Sobel (1987) has objected that Gödel’s argument leads to modal collapse. So this objection needs to be examined in detail. A modal logic is said to suffer from modal collapse if every true statement in the system becomes necessarily true. While this is not in itself inconsistent, it does appear to undermine the point of the logic by negating any distinction between accidental and necessary truth.

C. Anthony Anderson has objected to axiom (P2) on the grounds that it does not permit neutral attributes. For example, being of average height would seem to be a neutral attribute. However, axiom (P2) demands that either it is positive or that not being of average height is a positive attribute.

The paper goes into much detail about the dubious status of the axioms, as does the SEP article above.

It's also interesting to note the history of existence as a valid predicate. Many philosophers disagree that existence can at all be a predicate. From Vacuous Names and Fictional Entities (note 6) by Saul Kripke:

Both Frege and Russell think that existence cannot be a predicate of individuals but identify it with the ‘higher level’ property expressed when we attach an existential quantifier to a one-place predicate. Frege said that the error of regarding existence as a predicate of individuals rather than (in his terminology) a second-level concept is the fundamental error of the ontological argument (see Frege 1997:146, note H). Russell’s view is in fact similar to Frege’s, though formulated in terms of his theory of descriptions, so that the illusion that there is a predicate of individuals can be connected to the illusion that the descriptions are terms referring to objects.

In general, most objections to a naive acceptance of existence as a property are due to the acceptance coming with some very undesirable or contradictory conclusions. For example, the second order predicate existence that Russell and Frege later formulated is based off of a descriptivist theory of reference, and the flaws of that theory are well documented. Ultimately, it is still very dubious as to whether or not anyone, including Gödel, have provided a sufficient and acceptable definition of an existence predicate. Even more so, many deny that existence is trivial for any case (see the paper by Kripke mentioned above.)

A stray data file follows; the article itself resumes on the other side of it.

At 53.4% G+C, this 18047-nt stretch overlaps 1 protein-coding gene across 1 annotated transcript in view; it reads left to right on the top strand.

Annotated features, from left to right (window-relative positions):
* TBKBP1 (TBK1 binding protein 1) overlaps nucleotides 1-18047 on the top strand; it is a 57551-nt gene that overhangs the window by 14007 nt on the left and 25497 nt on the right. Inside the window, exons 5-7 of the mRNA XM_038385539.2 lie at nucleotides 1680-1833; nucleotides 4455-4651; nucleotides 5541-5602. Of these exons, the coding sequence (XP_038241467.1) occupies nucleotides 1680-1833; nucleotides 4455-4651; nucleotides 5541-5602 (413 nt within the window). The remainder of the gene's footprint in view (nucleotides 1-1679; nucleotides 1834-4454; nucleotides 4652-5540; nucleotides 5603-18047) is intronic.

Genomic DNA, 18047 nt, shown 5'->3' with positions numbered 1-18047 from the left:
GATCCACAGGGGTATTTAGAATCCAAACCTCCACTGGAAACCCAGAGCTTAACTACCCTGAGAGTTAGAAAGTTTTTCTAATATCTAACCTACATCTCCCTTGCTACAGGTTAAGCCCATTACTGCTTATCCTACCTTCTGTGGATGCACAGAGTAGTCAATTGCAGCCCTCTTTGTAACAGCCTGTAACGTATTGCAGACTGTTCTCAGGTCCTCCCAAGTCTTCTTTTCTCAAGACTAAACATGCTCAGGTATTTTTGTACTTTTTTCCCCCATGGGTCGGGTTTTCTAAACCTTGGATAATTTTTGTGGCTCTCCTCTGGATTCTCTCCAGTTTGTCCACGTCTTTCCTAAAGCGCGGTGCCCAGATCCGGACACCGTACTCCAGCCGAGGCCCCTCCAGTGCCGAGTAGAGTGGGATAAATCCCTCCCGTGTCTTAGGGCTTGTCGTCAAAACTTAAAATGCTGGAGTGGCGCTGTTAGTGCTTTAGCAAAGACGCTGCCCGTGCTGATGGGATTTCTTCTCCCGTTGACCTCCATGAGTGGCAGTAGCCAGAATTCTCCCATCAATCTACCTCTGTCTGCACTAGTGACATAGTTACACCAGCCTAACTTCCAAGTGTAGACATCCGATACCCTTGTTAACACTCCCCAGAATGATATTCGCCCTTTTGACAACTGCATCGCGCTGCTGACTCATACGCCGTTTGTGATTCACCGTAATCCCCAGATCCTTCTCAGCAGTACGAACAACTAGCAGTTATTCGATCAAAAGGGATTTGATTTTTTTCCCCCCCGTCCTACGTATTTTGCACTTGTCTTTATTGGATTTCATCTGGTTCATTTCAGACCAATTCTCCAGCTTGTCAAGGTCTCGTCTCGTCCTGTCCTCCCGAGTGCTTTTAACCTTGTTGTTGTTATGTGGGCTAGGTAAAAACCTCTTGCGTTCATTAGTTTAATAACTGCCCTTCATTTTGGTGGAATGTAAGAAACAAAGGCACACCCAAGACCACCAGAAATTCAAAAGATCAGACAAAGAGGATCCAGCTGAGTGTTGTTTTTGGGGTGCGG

• Well written, thanks for the response. For anyone interested I have found in the meantime exactly which axioms are inconsistent. Read the paper page.mi.fu-berlin.de/cbenzmueller/papers/C55.pdf.
    – Ebin
    Commented Jan 25, 2017 at 3:07
  • On the other hand, while we're at it, how does the argument I provided above bode? Existence defined as a property still can't be an essential property because it would be equivalent to an actual exemplification of its essence, and there's no essence to be exemplified until we finish defining what the essence is. It's an intuition that seems valid to me and I can't consider my mind settled until I'm sure whether it's a defensible position that I could possibly refer to sometime in the future.
    – Ebin
    Commented Jan 25, 2017 at 3:43
  • Do you mean how does Gödel's definition of existence compare with other definitions in terms of it being not well founded? See the last couple of paragraphs on the Gödel section in the SEP article on ontological arguments that I linked to and Small's paper talks about the existence predicate at length.
    – Not_Here
    Commented Jan 25, 2017 at 4:00
  • What I asked is if the problem of it being not well founded that I presented above is actually a problem at all.
    – Ebin
    Commented Jan 25, 2017 at 4:25
  • As I said before, see the papers I've linked in my answer they discuss that question at length
    – Not_Here
    Commented Jan 25, 2017 at 4:48